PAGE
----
verb (used with object), in·haled, in·hal·ing.
verb (used without object), in·haled, in·hal·ing.
Origin of inhale
Examples from the Web for inhale
Contemporary Examples of inhale
If you tend to inhale your food without realizing how much you consumed, opt for nibbles like in-shell pistachio nuts.12 Thanksgiving Weight Loss Tips That Actually Work
November 27, 2014
TB, for example, is spread when I inhale the exhaled breath of a person with active disease.The CDC Was Wrong About How to Stop Ebola
October 1, 2014
They emit an odor that no human being should inhale, and yet you have.Whatever You Do Someone Will Die. A Short Story About Impossible Choices in Iraq
Nathan Bradley Bethea
August 31, 2014
So of course, Jimmy Fallon took the opportunity to ruin it by forcing Freeman to inhale helium and pitch up his voice.Viral Video of the Day: Morgan Freeman Sucks Helium
July 25, 2014
But inhale the fumes of Republican rhetoric more deeply, and a more mind-blowing reality comes into focus.Rubio’s Wrong on Recreational Pot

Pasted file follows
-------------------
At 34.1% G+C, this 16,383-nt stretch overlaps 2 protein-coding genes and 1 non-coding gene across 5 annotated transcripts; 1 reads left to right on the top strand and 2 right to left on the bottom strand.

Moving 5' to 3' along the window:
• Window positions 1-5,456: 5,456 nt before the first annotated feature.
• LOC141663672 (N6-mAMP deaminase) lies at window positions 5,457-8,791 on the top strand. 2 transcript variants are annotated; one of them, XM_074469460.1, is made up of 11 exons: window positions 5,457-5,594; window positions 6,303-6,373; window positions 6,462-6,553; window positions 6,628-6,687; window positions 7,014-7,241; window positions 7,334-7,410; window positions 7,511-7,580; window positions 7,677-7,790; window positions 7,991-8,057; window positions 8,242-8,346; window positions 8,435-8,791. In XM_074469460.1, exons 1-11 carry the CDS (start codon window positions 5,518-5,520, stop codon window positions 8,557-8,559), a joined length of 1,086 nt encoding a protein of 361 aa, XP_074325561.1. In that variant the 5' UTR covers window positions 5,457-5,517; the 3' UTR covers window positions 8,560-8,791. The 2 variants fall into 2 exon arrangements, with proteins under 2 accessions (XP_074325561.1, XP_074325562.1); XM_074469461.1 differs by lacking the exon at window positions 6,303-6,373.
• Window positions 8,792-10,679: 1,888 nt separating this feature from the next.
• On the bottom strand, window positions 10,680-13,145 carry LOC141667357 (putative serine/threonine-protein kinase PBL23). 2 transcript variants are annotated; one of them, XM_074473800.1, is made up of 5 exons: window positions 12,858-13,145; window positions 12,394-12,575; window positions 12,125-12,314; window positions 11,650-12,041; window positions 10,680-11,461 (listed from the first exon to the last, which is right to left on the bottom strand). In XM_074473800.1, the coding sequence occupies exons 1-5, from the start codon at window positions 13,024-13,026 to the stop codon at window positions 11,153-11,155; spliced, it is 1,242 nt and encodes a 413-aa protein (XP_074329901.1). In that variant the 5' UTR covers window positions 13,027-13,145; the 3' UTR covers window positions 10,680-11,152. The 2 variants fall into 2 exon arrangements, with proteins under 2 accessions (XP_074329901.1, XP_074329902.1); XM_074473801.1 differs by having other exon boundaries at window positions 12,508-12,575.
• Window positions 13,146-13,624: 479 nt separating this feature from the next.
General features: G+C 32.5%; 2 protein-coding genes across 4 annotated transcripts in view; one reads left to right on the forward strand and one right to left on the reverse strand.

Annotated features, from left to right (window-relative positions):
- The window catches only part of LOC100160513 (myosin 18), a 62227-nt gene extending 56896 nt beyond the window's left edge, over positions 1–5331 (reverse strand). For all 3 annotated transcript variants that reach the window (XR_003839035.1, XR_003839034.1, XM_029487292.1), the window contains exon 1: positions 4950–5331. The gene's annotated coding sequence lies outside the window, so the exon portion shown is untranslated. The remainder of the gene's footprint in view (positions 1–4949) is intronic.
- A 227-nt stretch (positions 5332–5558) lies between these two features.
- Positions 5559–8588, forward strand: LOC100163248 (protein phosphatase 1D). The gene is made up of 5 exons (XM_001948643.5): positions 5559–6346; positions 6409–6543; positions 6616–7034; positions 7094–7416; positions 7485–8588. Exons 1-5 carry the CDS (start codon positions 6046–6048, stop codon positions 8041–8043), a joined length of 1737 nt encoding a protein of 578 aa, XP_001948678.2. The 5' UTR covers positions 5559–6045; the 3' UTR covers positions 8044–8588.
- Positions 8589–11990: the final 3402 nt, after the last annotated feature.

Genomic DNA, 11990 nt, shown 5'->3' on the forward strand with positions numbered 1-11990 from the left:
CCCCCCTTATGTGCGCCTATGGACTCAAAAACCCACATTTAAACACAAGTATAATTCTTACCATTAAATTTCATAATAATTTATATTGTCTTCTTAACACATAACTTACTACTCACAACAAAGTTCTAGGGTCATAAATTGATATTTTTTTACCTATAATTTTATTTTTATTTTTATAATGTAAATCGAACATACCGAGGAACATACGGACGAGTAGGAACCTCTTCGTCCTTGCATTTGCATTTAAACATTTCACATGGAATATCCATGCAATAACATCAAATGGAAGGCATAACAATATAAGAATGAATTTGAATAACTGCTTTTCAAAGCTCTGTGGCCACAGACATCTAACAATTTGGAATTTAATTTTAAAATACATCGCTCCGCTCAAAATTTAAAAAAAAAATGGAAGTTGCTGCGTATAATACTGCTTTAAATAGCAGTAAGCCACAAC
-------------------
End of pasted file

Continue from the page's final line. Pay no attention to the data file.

May 22, 2014
Historical Examples of inhale
Not because, as some people tell you, they are made of inferior tobacco, but because you inhale them.Garrison's Finish
W. B. M. Ferguson
Is it not an ardent desire to inhale a portion of the being we love?The Memoires of Casanova, Complete
Jacques Casanova de Seingalt
That the dead may arise and inhale the incense of offerings.The Religion of Babylonia and Assyria
Why, you would cease to inhale the breath of life itself, for his sake.The Strange Adventures of Mr. Middleton
Wardon Allan Curtis
Let me for a while inhale the breath of an invigorating literature.
Word Origin for inhale
1725, "to breathe in," back-formation from inhalation or else from Latin inhalare "breathe upon," from in- "upon" (see in- (2)) + halare "breathe." Related: Inhaled; inhaling. Current sense is because the word was taken as the opposite of exhale. Slang sense of "eat rapidly" is recorded from 1924. As a noun, by 1934. Related: Inhaled; inhaling.